DSC01075We set off down the trail to the next family. This family only receives food periodically. There is a father in the family, but they obviously are very poor and need help. Mom and the 19 year old daughter earn money weaving. We’re not quite sure what dad does, if anything, and don’t ask too many questions. Dad does not like “gringos” coming on his property. Unfortunately, we need to pass through their land to get to the next two widows we would be visiting. Today, dad was not at home, and we had a chance to visit with the family before moving on.


Our next stop was Samuel’s family. Samuel’s mom is yet another widow with five children. Not that long ago, Samuel was not in school because he was working in the fields to earn about $10 a week to feed his family. While the younger children were going to school on sponsorships, and even though one was available for Samuel, his mother could not afford to give up this small income for food. Hearing this, his sponsor increased their donation by $40 a month and now Samuel is in school and loving it. An added benefit is that he can still work the fields during vacations and weekends. We didn’t get to see him today, since he was out working, but had a wonderful time visiting with his mother, grandmother and siblings.

Our last stop was at the home of Maria José. She is an extremely frail widow with eight children who live in a two room adobe house. We were invited in today, and were astounded by the poverty in which they live. One room is a kitchen of sorts, with no more than a fire pit and some crude shelves. The other room had a single bed. We asked where the children sleep, and were told on the bumpy dirt floor—without blankets.

This time of year it gets cold at night, and both Dick and I felt our hearts break at the thought of these children sleeping huddled together to keep warm on a floor so uneven I had a hard time walking on it. And this woman has never asked us for anything. She has only recently begun receiving food assistance after her family was discovered almost by accident.

I have a few donated quilts left, and between them and the blankets the camp volunteers graciously left, these children will at least have warm covers this Christmas.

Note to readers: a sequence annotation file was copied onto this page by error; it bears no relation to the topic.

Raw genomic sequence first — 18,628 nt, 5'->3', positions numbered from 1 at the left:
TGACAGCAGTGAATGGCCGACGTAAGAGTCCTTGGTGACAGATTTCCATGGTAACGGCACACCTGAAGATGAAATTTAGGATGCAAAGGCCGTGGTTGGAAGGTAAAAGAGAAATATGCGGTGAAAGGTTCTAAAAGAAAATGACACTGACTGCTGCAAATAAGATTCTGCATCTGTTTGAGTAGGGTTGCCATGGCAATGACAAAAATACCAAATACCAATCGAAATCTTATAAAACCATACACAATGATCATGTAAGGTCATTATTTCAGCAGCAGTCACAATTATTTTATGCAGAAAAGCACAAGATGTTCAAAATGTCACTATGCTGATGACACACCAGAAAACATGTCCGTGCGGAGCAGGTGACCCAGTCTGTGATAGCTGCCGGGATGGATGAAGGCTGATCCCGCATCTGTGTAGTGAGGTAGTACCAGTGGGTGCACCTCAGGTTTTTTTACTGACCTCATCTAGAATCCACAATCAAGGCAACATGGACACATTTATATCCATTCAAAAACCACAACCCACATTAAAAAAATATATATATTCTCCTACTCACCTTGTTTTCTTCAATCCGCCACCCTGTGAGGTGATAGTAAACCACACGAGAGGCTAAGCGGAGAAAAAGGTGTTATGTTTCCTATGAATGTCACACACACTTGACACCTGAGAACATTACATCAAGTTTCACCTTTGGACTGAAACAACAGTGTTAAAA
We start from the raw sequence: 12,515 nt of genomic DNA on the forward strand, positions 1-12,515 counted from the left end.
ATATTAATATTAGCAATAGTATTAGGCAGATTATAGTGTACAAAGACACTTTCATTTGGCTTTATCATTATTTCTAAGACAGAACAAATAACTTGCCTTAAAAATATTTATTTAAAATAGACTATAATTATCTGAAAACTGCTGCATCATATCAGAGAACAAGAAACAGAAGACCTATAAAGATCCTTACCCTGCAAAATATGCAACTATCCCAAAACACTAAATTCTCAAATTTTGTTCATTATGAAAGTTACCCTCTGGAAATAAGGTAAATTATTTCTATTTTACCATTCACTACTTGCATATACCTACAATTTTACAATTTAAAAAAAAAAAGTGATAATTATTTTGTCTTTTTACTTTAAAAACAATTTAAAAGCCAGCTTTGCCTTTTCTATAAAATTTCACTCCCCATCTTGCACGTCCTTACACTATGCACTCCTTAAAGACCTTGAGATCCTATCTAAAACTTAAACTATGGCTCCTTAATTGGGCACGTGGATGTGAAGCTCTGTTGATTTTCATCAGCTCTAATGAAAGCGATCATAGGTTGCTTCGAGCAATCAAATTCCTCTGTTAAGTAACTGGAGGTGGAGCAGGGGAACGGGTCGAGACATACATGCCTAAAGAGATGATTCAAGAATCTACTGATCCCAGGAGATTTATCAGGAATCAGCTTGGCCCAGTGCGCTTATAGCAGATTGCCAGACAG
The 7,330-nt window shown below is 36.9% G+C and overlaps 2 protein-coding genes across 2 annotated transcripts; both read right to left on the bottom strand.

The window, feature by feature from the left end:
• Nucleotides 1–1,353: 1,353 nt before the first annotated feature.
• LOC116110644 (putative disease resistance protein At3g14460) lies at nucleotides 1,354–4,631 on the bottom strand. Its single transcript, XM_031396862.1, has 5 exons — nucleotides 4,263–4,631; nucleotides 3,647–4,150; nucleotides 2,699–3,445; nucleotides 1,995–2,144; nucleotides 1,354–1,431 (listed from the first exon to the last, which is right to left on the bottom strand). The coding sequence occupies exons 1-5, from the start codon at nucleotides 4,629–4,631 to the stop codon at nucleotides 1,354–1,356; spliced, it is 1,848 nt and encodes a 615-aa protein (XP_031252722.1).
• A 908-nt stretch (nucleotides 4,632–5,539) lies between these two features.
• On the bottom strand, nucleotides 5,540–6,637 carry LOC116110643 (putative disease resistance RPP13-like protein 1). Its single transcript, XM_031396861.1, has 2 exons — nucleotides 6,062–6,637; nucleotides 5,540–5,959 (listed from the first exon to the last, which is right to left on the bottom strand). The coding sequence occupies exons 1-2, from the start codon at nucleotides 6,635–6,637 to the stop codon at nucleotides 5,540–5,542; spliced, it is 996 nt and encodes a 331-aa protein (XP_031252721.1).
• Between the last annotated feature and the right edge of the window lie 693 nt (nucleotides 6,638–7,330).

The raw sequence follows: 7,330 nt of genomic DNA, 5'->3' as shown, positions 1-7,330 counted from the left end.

As we were getting ready to leave, Wilmer, one of Maria Son’s sons ran up to us from the field where he had been working, excited that his mother had come home to see us. So once again we were trekking up the steep path for a visit.


When we got there, Maria brought out a children’s huipil she had been saving for me. She’d thought I had a granddaughter and that I might like it for her. Unfortunately, no granddaughters, but the huipil was so beautiful I could not turn it down. It will be a beautiful wall hanging, and I might even get it framed. The only problem was that when I went to pay Maria for it, she only wanted to accept a third of what the weaving was worth. It took a while talking to her about the fact that while I appreciated her friendship, it would not feed her children. Finally she accepted a bit more, but still gave it to me for far less than she could have sold it in the markets.


When it was time to go, the crowd of children and adults following us had grown shockingly. Dick would have to turn the car around to get out from where we had parked, and we were not quite sure how to keep all the kids safe as he did so. I think Dick wanted to strangle me when I suggested he let all the kids ride in the truck as he turned around, but it would keep them out from behind the back wheels. Dick reluctantly agree, and we discovered you could easily (?) fit more than 20 Guatemalan children into a Land Cruiser.


I know I’ve written a lot about this one trip, but this area is very dear to my heart, and each family here has a wonderful story to tell. At times people challenge me as to why I am Guatemala while there is so much need in the US. These stories explain why. . .not just the poverty I see here, but what I don’t find here. I seldom see hopelessness, entitlement, anger, or any of the other things I have been taught are the side-effects of poverty. Each visit I learn more from my friends living here about living life to the full.

These families have a joy that only comes from their firm faith in Jesus, and their strong sense of community. While we took food to six families, there are probably sixty more who are in just as much need who we pass on the way into the aldea. There is no jealousy or resentment shown by those who are also in need. They often tell us of needs of other families in the area, but seldom their own.

They welcome us as long lost friends, and it fills my heart to bursting when children whose names I cannot even remember come running up to my shouting, “Paty, you’ve come back.



Thanks Pat.

Yours in Christ: Dick


Anonymous Anonymous said...

Good morning Dick! i just found you through Joel van Dyke's page. Thank you for so much for all the work you are doing in my country, I am so blessed and joyful to see how God is impacting people through you for His glory, I will be praying for you and yur ministry!! may the Lord bless you abundantly!!!

Michel and Gaby Galeano

Friday, December 16, 2011